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Egyptian, 26th - 30th Dynasty, Wood Boat with Four Oarsmen and Fish Basket, 664 - 342 B.C.
It was considered important to have at least one boat model in the tomb, often several, and the wealthiest were supplied with fleets. A fishing boat such as this would offer the owner a source of food and the ability to travel in the afterlife, most importantly the dead man would be able to make his pilgrimage to Abydos.AEA31086. Egyptian funerary boat, 34.5 cm (13.5") long, 17 cm (6/3/4") high, suitable for the finest collection, near Choice, missing bow tip, stern attachment and possibly a sail, one figure missing arms, figures are not attached and arms loosely attached with wood glue (originally pegged and moveable); SOLD
Egyptian, Ptolemaic Period, Son of Ra Wooden Panel, 332 - 30 B.C.
Shu, the son of Ra, was the God of the earth and supporter of the heavens. He becomes the Atlas of the Greeks and is identified with Thoth.
From the collection of Alex G. Malloy, former dealer in antiquities for 40 years.AY33424. Son of Ra Wooden Panel, 10 1/2" x 8 3/4", painted decoration of Shu, the Son of Ra, Choice, seated on a boat, he bends one knee, his arms raised, his body and face is light grey green with a blue bag wig, white solar disk on head, the background is purple white; SOLD
Egyptian, Bronze Mirror with Wooden Handle, 18th Dynasty - Ptolemaic Period, c. 1550 - 30 B.C.
AEA30996. Egyptian mirror; cf. Petrie, Objects of Daily Use, pl. xxvii, 40 (18th dynasty), length 27 cm (10 1/2"), width 14.8 cm (5 3/4"), original red, brown, and green polychrome pigment on gesso, ribbed handle is not firmly attached but slides on a bronze tenon; verdigris and minor bend in mirror, pigment and gesso chipped on handle; rare with handle; SOLD
From the collection of Alex G. Malloy, former dealer in antiquities for 40 years. AM33418. cartonage panel, cf. Ancient Egyptian Art at Yale, p. 160 for similar cartonage, Choice, 4 Ĺ" x 5", executed in blue, red, yellow, white, and black; Isis standing right winged with arms outstretched, Eye of Horus symbol right, behind is her sister Nephthys Neohthys, register of hieroglyphs at the bottom; some bitumen deposits; SOLD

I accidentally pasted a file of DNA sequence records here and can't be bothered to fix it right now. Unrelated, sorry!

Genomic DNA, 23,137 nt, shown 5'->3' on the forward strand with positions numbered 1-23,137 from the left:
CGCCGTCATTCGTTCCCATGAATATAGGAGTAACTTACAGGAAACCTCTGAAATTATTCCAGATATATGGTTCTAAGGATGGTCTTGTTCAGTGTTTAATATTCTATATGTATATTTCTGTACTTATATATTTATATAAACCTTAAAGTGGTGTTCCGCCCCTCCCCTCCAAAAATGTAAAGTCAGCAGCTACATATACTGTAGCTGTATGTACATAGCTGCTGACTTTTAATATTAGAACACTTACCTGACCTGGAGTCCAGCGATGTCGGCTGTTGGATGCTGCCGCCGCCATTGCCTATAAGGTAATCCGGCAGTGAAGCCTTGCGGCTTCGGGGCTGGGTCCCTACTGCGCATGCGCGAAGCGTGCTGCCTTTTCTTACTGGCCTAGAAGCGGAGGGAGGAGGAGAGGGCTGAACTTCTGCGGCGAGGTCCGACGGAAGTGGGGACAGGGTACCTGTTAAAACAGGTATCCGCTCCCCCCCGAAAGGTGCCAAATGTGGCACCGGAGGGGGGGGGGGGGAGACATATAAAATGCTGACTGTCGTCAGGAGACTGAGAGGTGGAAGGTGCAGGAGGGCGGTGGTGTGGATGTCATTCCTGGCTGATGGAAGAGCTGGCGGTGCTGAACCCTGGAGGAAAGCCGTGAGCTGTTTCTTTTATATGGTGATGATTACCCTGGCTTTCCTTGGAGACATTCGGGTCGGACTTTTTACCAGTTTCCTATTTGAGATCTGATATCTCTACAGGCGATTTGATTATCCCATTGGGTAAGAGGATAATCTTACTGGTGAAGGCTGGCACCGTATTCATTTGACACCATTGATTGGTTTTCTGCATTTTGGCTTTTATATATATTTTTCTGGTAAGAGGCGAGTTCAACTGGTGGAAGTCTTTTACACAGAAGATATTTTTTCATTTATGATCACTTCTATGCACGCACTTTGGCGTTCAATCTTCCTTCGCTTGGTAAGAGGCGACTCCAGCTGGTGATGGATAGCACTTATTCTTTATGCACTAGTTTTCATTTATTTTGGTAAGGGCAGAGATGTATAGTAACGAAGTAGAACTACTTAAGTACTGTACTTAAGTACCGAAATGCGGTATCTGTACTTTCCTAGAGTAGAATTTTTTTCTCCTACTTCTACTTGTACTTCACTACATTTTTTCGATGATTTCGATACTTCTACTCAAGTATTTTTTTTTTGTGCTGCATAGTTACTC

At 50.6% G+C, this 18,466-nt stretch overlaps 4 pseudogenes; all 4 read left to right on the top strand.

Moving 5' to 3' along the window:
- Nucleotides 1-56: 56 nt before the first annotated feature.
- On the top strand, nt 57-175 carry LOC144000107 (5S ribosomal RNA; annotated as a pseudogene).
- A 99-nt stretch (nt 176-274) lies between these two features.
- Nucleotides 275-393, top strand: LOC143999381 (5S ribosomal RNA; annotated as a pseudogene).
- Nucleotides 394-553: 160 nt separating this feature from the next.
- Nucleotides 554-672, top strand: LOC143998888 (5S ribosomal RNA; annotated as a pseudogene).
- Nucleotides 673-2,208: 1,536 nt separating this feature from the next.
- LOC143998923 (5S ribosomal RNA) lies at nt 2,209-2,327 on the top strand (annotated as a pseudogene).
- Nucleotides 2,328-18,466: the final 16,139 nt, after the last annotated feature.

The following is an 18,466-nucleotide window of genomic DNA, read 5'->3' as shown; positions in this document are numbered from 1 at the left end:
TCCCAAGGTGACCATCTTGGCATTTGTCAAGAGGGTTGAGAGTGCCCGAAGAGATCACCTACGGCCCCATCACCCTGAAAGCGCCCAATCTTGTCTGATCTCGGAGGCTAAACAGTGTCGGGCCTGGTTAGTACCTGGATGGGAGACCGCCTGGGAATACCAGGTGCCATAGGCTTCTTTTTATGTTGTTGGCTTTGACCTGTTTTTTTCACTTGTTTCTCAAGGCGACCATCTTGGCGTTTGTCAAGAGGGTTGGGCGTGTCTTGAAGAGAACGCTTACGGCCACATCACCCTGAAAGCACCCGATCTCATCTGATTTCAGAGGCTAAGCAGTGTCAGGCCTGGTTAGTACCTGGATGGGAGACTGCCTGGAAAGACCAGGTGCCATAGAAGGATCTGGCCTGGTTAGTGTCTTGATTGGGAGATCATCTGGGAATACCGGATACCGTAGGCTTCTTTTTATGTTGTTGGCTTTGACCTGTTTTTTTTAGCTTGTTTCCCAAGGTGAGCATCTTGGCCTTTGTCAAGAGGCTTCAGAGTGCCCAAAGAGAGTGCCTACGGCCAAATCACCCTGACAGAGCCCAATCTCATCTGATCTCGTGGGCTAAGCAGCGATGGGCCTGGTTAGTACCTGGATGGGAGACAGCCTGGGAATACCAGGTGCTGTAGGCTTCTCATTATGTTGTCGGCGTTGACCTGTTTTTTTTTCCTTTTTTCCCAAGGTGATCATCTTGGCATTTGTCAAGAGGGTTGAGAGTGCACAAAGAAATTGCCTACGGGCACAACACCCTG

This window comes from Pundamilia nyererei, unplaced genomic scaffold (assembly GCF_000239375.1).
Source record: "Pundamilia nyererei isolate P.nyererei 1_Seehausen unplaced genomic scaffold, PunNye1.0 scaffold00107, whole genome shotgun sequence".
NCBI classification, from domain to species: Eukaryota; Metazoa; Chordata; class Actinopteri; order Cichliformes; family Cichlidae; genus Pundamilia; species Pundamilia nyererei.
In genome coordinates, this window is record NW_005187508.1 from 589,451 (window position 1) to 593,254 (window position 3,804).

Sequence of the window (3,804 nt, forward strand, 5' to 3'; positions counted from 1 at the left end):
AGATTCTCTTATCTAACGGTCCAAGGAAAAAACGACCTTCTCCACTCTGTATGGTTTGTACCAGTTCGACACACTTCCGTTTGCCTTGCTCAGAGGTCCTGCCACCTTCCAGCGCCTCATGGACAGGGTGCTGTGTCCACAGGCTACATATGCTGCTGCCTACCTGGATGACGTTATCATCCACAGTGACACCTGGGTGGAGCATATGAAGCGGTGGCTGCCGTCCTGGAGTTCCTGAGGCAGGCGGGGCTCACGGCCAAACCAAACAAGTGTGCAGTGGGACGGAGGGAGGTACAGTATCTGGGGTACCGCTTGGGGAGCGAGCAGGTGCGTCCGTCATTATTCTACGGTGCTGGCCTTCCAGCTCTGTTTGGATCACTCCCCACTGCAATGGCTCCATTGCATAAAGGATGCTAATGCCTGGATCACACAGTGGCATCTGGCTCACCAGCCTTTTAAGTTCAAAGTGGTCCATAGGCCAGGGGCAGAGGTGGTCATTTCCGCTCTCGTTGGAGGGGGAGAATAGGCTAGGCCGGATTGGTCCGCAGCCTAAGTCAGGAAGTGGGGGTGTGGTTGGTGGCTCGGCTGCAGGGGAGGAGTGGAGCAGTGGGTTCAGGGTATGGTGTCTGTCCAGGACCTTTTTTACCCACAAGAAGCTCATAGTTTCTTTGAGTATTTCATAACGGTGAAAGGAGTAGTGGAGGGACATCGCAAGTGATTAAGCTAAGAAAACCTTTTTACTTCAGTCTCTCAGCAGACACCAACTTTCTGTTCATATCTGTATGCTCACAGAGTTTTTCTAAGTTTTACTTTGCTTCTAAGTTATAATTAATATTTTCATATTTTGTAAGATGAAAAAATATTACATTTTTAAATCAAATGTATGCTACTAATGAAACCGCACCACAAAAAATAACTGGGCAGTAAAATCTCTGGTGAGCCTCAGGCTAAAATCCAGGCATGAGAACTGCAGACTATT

In ancient Egypt, both sexes wore robes called kalasiris by Herodotus. Material and cut varied over the centuries, though the cloth of choice was always linen. The kalasiris women wore might cover one or both shoulders or be worn with shoulder straps. They covered the breasts most of the time, though there were periods when fashion left them bare. While the top could reach anywhere from below the breast up to the neck, the bottom hem generally touched the calves or even the ankles. Some had short sleeves, others were sleeveless. The fit might be very tight or quite loose. They were often worn with a belt which held together the folds of cloth. -- http://www.reshafim.org.il/ad/egypt/timelines/topics/clothing.htmAB34111. Large wood lady figure; 31.5 cm (12 1/2") tall; original gesso and polychrome pigment; arms missing (originally separate pegged pieces), feet missing, near Choice, SOLD
Sokar was the Memphite god of the dead and patron of the workers who built the necropolis and tomb and ritual objects, and substances used in mummification. During the Late Period, the combined deity Ptah-Sokar-Osiris, was often represented as a wooden mummiform figure with the regalia of kingship, standing on a miniature sarcophagus, facing a small Sokar hawk at his feet. See Ptah-Sokar-Osiris in NumisWiki for a photograph of a complete piece.AEA30964. Wood sokar hawk; 16 cm (6 1/4") long, 5.7 cm (1 3/4") tall, original gilding and red, black, and blue gesso pigment with some touch-up restoration; hole in the top of the head originally held a crown, now missing; SOLD
Egyptian, Coptic, Wood Hair Comb, 6th - 7th Century A.D.
AB31029. Wooden comb; cf. Petrie, Objects of Daily Use, 47 - 51; length 22 cm (8 5/8"), width 7.3 cm (2 7/8"), ornamented with circular geometric patterns; warped, missing some teeth; SOLD